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The second film in the Forbidden Hollywood Collection - Volume Two set is another Norma Shearer vehicle. Released on June 30, 1931, A Free Soul stars Shearer, Lionel Barrymore, Leslie Howard and an up-and-comer named Clark Gable. Barrymore plays Shearer's father in the picture, and he is the one who encourages Shearer to be the "free soul" of the title -- with predictably disastrous results.

SPOILERS AHEAD

Shearer's character -- Jan -- gets mixed-up with amoral gangster Ace (Gable) who punctures -- brutally -- her pretenses of being above and beyond everyone and everything. Unwittingly, she sets in train a series of events which culminate in her on-again off-again fiancee Dwight (Howard) murdering Ace and her alcoholic father having to defend Dwight by calling Jan to the witness stand.

If it all sounds very melodramatic -- it is. Still, at its heart, A Free Soul continues to resonate. While the then-salacious aspects of the story -- Prohibition, organized crime, sexual freedom -- do not scandalize today, the underlying theme does have relevance for contemporary audiences. As Jan discovers to her detriment and horror, consorting with marginal elements of society may be "radically chic" at first but matters don't stay chic for very long.

Shearer was Oscar-nominated for this part but lost to Marie Dressler for Min&Bill. Shearer is at her best when she is engaged in brisk repartee but the limits of her "technique" (she had no formal training) are apparent in more dramatic scenes. Her attempts at hysteria come across as false and amateurish. On occasion, she also slips into that horrible 30s Hollywood way of speaking (i.e. "again" is pronounced as "a-gayne".)

Barrymore won a Best Actor Oscar for his performance as Shearer's father. Personally, I found much of his performance over-the-top and theatrical in the worst way. But then, I find all of his performances to be overly theatrical so I may not be the best judge of how deserving he was of an Oscar.

Howard and Gable are both excellent in their respective parts (Gable especially so) and there's a certain thrill in seeing the future Rhett Butler and Ashley Wilkes together for the first time. Unlike Rhett and Ashley, Ace has no redeeming qualities and Dwight proves to be a good deal more resolute than weak-willed Ashley. With the exception of his loan-out to Warner Brothers for Night Nurse (released in July 1931 and also included in this set), Gable would be a lead from here on out.

Like The Divorcee, the print transfer for A Free Soul is outstanding. The look of the film is sumptuous, which is no surprise given that costume designer Adrian, cinematographer William Daniels and set designer Cedric Gibbons were all on hand. There is no commentary track.

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"A Free Soul" is horribly dated but it's of interest to buffs. It made Gable a star, although nobody expected that, and the studio was so eager to take advantage that he ended up making I believe it was eleven pictures in 1931. Ace the gangster is supposed to be the villain and the deck is stacked that way, but Gable earned a lot of audience sympathy - after all, the toffs treat him like dirt and as far as Shearer's concerned he's just a stud service. This was apparent in the rushes and Thalberg had Gable shove Shearer around in order to shift audience approval back to his lady wife, but it didn't work - the randy rich girl got what was coming to her, seems to have been the consensus of opinion.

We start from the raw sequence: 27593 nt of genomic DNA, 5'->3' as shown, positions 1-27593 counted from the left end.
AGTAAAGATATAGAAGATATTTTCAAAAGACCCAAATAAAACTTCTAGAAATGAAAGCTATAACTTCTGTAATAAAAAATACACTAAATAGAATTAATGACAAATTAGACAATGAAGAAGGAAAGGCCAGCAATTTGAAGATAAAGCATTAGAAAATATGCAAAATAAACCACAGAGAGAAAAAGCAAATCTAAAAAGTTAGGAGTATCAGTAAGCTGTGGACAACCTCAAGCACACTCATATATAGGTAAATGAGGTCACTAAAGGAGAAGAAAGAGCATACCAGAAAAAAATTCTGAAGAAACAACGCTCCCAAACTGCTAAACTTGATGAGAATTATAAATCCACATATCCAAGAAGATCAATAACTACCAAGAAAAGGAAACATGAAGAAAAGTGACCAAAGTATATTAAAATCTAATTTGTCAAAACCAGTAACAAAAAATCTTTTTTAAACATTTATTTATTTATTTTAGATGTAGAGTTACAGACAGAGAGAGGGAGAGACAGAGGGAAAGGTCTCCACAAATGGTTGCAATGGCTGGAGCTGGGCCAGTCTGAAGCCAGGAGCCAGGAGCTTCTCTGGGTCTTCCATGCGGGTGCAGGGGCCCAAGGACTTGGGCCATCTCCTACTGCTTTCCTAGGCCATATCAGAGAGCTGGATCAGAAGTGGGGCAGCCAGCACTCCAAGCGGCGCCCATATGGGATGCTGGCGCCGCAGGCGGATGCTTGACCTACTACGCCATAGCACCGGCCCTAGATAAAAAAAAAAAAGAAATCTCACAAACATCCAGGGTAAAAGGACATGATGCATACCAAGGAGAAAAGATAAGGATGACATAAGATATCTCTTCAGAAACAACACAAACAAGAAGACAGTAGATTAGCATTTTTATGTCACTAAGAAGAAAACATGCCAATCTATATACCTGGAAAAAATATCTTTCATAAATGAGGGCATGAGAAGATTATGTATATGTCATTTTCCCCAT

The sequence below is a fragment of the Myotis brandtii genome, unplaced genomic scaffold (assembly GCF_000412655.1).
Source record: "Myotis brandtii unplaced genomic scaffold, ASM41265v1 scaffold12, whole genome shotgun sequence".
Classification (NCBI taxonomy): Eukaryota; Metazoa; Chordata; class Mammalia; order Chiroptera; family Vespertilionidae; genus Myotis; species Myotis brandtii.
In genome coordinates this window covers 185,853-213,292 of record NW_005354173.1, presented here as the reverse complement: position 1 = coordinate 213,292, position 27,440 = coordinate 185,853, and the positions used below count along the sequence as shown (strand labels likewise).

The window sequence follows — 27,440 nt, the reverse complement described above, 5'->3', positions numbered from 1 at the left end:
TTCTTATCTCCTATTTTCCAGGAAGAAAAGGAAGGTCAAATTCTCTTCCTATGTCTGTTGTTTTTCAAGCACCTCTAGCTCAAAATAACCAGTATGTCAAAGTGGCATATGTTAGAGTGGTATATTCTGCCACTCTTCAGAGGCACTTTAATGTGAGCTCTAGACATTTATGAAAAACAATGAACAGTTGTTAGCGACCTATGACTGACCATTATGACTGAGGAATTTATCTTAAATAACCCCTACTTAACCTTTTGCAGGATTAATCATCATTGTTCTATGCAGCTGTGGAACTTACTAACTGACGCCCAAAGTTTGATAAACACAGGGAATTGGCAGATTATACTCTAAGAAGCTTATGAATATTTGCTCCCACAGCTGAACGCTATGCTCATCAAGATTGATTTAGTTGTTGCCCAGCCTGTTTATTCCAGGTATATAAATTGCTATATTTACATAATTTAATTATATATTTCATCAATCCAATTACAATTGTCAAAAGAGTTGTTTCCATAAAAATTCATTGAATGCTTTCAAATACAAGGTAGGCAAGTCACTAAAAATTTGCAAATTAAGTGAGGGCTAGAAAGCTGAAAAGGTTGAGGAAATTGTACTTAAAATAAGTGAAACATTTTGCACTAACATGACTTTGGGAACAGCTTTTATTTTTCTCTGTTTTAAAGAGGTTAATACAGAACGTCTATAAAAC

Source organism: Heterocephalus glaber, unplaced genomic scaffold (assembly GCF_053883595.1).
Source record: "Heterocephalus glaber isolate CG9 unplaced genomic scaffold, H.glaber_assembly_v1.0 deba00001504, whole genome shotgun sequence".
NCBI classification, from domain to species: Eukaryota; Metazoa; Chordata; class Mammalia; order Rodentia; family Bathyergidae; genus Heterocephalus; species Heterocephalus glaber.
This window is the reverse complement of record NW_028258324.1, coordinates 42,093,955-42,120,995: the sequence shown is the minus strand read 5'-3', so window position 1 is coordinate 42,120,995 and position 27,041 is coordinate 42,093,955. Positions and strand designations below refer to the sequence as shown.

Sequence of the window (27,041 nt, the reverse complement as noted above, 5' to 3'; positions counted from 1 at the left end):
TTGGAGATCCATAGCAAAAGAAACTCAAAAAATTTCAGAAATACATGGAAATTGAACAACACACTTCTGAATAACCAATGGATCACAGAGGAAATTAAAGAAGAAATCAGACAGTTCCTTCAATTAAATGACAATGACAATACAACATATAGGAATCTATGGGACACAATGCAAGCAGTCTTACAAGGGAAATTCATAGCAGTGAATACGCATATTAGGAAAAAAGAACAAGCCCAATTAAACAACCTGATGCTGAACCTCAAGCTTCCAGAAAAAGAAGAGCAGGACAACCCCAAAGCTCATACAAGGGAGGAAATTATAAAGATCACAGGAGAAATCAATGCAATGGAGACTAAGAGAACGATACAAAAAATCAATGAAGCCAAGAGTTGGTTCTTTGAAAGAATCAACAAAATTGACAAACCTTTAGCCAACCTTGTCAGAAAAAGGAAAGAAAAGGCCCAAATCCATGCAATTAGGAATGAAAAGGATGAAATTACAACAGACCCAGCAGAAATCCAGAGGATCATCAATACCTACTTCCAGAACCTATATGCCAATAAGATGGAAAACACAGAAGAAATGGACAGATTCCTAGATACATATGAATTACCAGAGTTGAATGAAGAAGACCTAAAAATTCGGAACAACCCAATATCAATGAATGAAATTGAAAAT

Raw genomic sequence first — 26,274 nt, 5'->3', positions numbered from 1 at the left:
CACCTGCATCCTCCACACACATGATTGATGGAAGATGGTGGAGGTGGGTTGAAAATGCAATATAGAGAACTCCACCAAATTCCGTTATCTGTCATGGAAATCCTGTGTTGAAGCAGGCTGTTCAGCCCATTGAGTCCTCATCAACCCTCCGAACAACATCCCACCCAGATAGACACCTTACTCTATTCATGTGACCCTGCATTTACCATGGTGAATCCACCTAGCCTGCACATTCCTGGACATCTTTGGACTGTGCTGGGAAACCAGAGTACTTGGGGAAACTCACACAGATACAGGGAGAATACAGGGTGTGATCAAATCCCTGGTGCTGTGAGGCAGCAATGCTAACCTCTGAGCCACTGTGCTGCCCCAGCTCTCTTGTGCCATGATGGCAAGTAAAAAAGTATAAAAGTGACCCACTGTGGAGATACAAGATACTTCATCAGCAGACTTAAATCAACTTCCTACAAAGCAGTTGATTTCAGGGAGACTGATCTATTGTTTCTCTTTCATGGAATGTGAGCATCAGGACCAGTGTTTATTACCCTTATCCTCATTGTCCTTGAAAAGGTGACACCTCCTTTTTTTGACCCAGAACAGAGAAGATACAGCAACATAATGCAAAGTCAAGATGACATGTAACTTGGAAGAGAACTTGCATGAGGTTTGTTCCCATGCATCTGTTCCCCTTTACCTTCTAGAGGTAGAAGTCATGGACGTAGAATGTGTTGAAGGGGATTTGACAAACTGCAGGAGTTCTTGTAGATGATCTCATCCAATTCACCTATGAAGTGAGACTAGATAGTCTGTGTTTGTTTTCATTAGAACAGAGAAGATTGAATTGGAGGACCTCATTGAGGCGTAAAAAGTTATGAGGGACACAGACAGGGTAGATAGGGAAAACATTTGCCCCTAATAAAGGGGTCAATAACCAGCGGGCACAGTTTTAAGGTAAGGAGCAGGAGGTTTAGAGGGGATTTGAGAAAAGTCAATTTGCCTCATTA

I like that look Shearer shoots Gable when they first meet - she doesn't leave a shred of clothing on him -- and she looks very sexy in the gowns of the period.

L. Barrymore was a horrible old ham, not to be confused with John, who could give a good performance almost to the bitter end. I'm sure Lionel must have given a decent performance some time but offhand I can't recall one.

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It made Gable a star, although nobody expected that, and the studio was so eager to take advantage that he ended up making I believe it was eleven pictures in 1931.

You were close. Wikipedia lists 12 (!) releases in 1931. What follows is release date, title, Gable credits position, co-stars and studio (if not M-G-M):

02/07/31 The Easiest Way - (8th) - Constance Bennett/Anita Page

02/21/31 Dance, Fools, Dance - (6th) - Joan Crawford

03/07/31 Painted Desert - (5th) - Pathe/RKO

04/11/31 The Finger Points - (5th) - Fay Wray - First National/Warner Brothers

04/18/31 The Secret Six - (7th) - Wallace Beery/Johnny Mack Brown*/Jean Harlow

(*Brown would be the biggest casualty of Gable's amazing rise to the top in 1931. See Laughing Sinners below.)

05/30/31 Laughing Sinners - (3rd) - Joan Crawford

(This had been filmed with Johnny Mack Brown. But, when the producers noticed the chemistry between Gable and Crawford in Dance, Fools, Dance, they refilmed all of Brown's scenes with Gable. This was pretty much the end of Brown's career at M-G-M.)

06/20/31 A Free Soul - (5th) - Norma Shearer

07/16/31 Night Nurse - (4th) - Barbara Stanwyck - Warner Brothers

09/08/31 Sporting Blood - (1st) - Madge Evans

10/10/31 Susan Lenox (Her Fall and Rise) - (2nd) - Greta Garbo

10/21/31 Possessed - (2nd) - Joan Crawford

1931 Hell Divers - (2nd) - Wallace Beery/Dorothy Jordan

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Thanks for the list. Crawford and Gable were one of the great screen teams but they didn't make many movies of classic quality so they're not remembered that way. MGM paired them seven or eight times, I think.